information, and he will best recommend himself to the respect
and confidence of those amongst whom he is stationed by a
conciliatory and forbearing manner.


1. A Constable is to attend an inquest to preserve order
and render assistance to the Coroner.

2. Coroners are entitled to the protection of the Police in
the execution of their official duties.

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3. Under ordinary circumstances, a dead body should
not be moved from -where it is found without a Coroner's order.
Bodies, however, found in places open to the public view may
be moved to the nearest dead house or station.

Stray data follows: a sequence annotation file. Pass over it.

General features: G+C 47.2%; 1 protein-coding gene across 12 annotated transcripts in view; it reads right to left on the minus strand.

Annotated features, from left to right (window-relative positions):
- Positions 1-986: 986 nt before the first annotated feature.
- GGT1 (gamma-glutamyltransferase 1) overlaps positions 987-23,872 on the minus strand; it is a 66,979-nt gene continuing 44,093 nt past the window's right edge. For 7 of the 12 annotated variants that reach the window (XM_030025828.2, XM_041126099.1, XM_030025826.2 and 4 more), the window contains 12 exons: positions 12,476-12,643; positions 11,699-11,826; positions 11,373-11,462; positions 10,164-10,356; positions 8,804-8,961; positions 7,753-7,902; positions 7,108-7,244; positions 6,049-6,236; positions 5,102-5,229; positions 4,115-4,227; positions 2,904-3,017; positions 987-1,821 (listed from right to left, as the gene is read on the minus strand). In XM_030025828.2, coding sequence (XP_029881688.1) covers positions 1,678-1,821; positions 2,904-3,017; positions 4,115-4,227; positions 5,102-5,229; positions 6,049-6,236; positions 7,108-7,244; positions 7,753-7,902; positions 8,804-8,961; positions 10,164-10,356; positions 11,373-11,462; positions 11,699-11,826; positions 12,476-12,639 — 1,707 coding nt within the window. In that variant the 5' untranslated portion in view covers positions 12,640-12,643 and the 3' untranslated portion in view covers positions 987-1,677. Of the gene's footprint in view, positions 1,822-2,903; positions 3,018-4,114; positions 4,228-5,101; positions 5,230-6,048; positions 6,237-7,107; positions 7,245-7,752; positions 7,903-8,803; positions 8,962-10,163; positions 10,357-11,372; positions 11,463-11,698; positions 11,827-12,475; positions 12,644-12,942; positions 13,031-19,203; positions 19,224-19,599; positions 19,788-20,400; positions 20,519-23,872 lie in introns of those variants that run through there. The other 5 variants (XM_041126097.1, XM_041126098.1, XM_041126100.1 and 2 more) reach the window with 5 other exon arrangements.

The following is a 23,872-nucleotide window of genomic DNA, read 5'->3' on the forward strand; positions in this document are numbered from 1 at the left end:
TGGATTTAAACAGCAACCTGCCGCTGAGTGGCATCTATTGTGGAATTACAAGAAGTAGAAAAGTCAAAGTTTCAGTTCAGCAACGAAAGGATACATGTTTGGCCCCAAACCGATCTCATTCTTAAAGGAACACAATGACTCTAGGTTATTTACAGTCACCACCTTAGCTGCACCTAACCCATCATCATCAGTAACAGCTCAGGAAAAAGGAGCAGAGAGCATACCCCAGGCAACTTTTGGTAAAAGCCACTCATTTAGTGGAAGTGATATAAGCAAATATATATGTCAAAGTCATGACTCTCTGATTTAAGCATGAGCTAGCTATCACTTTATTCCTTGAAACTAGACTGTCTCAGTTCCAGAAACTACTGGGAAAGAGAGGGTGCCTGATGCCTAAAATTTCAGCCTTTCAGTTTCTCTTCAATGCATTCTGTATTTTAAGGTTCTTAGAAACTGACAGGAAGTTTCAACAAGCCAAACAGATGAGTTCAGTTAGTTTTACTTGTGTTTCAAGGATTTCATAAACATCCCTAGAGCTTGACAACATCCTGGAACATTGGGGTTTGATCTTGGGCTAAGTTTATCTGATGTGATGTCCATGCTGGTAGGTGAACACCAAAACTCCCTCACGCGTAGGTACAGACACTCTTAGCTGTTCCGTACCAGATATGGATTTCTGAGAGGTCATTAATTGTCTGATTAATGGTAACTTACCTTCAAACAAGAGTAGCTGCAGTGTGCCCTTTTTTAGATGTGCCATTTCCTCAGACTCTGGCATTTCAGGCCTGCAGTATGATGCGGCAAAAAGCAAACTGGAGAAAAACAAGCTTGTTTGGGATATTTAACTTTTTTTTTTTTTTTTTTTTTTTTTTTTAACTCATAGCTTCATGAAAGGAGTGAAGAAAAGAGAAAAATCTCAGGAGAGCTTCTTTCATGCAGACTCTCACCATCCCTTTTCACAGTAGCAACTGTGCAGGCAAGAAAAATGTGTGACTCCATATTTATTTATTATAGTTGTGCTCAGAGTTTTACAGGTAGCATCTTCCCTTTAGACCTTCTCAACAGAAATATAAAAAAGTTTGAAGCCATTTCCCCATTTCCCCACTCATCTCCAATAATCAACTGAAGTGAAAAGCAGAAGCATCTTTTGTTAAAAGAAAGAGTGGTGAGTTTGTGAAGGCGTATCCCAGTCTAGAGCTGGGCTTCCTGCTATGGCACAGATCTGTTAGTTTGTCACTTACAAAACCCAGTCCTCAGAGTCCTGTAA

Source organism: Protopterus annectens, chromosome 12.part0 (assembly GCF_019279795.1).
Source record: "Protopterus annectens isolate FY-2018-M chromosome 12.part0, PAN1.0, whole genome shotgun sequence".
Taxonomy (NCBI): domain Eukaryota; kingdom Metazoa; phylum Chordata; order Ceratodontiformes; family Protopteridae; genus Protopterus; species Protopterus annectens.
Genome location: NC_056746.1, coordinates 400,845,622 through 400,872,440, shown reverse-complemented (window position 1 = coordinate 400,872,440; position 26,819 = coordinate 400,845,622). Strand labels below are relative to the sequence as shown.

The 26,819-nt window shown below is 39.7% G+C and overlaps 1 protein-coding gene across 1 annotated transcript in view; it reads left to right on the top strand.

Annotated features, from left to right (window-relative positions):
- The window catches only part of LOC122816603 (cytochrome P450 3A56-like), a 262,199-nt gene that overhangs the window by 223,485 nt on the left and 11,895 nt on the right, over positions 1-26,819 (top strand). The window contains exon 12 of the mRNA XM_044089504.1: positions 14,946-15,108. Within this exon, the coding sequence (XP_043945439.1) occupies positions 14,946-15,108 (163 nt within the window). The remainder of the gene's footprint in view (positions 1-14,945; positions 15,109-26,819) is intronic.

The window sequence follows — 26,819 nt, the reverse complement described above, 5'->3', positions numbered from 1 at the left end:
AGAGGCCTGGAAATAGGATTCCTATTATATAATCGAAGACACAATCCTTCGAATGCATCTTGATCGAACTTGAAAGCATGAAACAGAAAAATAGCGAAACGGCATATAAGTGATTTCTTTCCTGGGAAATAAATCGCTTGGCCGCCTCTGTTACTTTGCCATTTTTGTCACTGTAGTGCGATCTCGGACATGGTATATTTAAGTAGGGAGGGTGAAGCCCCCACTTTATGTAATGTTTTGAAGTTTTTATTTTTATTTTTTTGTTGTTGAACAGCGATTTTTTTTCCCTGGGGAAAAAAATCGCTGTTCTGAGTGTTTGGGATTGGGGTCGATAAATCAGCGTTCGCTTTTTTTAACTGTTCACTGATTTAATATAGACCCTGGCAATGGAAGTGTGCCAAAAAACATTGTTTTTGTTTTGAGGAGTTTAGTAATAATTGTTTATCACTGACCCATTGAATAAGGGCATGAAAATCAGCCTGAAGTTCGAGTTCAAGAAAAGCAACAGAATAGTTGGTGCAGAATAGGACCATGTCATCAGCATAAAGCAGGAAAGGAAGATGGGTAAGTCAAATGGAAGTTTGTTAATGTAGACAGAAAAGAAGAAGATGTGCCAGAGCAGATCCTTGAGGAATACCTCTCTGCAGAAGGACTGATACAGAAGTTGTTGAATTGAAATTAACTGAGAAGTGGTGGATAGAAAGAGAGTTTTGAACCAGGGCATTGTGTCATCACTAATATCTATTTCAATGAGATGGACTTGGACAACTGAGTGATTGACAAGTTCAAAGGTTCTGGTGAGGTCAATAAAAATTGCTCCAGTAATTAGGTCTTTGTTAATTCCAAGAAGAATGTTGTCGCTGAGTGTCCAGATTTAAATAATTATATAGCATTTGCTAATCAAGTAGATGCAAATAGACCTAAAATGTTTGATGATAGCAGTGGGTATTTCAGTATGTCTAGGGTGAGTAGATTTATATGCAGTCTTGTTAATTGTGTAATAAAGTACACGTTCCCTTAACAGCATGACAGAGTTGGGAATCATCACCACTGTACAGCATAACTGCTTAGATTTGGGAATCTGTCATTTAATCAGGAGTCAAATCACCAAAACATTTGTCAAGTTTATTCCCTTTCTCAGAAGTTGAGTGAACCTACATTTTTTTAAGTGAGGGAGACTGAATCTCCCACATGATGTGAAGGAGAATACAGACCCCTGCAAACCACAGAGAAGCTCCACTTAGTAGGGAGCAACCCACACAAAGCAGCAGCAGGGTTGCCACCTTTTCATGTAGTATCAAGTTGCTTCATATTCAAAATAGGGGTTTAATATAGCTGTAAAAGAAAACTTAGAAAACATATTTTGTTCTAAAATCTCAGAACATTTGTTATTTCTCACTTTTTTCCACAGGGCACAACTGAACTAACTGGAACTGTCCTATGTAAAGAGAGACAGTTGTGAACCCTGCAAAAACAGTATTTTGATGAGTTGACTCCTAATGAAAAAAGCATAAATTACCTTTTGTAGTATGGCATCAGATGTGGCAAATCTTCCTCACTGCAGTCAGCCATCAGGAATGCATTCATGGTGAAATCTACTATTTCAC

4. Dead bodies found in public places should be at once
examined and searched, and any property or papers found
must be produced at the inquest.

5. On hearing of any case of unnatural death, it is the
duty of the Police to enquire into the circumstances at once
and report same to the nearest Coroner, who Shall forthwith
cause due investigation to be made as to the death, and if
necessary, hold an inquest or inquiry. (See also para. 22.)

6. The fullest information possible must be got and
furnished to the coroner to enable him to decide as to what
order is requisite. (See para, 23.)

7. Where the instructions of a Coroner cannot be
promptly obtained, and it is expedient that a dead body should
be at once examined by a doctor, the Ins. Genl. or an Insp,, or
if an order from these officers cannot be promptly obtained,
then the member of the Police in charge of the nearest station
may order * such examination ; such action to be reported
immediately to the Coroner. Ord. 6, 1887, sec. 8.